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From Chris Anderson <>
Subject Re: CouchDB Cluster/Partition GSoC
Date Wed, 08 Apr 2009 08:18:30 GMT

Sent from my iPhone

On Apr 7, 2009, at 10:46 PM, Randall Leeds <>  

> On Wed, Apr 8, 2009 at 01:41, Randall Leeds  
> <> wrote:
>> Thanks for the suggestions, Chris.
>> Link is still here:
>> I can't seem to access the edit page for the official proposal  
>> submission
>> right now. I get an error.
>> However, I've done some updates. At this point, I'm hoping that you  
>> or
>> Damien might consider picking this up and decide to endorse it and  
>> become a
>> mentor. Then it's up to the foundation and Google!
> I suppose if you do decide to, a link to the proposal should  
> probably go
> here:
> Proposal URL:
> It's a shame I can't seem to edit the proposal right now, so maybe a  
> link to
> the document version since it's more up-to-date?

You should be able to edit the wiki at least.

I'd be happy to mentor your project. I can certainly help you work in  
the Apache way, and maybe I can help a little with the technology.

>> Either way, I want to be involved in this work :)

Being unstoppable with the patches is the most important thing.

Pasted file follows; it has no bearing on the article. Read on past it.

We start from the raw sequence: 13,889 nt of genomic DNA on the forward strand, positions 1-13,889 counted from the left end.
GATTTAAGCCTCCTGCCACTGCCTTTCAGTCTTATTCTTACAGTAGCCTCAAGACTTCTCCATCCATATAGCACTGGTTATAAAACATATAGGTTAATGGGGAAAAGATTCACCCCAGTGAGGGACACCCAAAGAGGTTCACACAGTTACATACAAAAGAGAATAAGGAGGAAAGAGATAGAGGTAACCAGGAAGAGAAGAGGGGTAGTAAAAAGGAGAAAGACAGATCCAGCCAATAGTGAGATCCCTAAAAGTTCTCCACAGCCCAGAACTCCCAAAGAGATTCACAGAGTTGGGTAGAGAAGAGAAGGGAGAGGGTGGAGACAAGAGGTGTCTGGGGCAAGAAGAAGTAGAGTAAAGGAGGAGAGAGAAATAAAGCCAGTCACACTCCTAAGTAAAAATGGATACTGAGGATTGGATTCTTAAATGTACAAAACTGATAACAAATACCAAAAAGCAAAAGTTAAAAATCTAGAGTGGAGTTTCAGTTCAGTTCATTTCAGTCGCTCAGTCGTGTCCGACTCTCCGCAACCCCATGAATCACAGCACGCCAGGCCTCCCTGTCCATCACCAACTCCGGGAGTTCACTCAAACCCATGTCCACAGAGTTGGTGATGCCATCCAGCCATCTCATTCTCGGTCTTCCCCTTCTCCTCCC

Looking forward to it.

>> Cheers,
>> Randall
>> On Fri, Apr 3, 2009 at 16:30, Chris Anderson <>  
>> wrote:
>>> From the proposal:
>>>> 2. Fast http proxy writen in Erlang which leverages the  
>>>> consistent hash
>>> for determining destinations
>>> You might find it simpler to use Erlang messaging instead of http in
>>> the proxy layer. I'm not certain about this but it might end up
>>> simpler and faster in the long run. There are arguments in favor of
>>> http, so I'd say the choice is yours, but keep in mind someone will
>>> eventually attempt the other way, no matter which you chose.
>> Yeah, this is what I had in mind after we talked and I wrote this  
>> wrong.
>>>> August 10 - Submit patches for review, discussion and polishing
>>> I think it would make for a smoother process if you attempt to
>>> integrate as you go. It'll mean identifying the smallest useful  
>>> chunks
>>> of work, to get us from here to there, but it's also the open-source
>>> way, and I think it results in better code. Nothing like having what
>>> you're working on being used in real applications.
>>> Can you identify the very first step? - maybe it's an integration  
>>> test
>>> in JavaScript that proves that three dbs (on one host) can have
>>> document ids partitioned correctly. (I think a core thing here is
>>> getting the right validation functions on the right db's, so they
>>> reject bad PUTs)
>> I finally got around to a crack at adding some JS test examples.
>> I'd like to add some examples about querying partition setup, etc,  
>> but then
>> again, that might just be in the _design doc. There are so many  
>> questions
>> unsettled still that I feel like what I added is probably enough to  
>> get a
>> feel for it.

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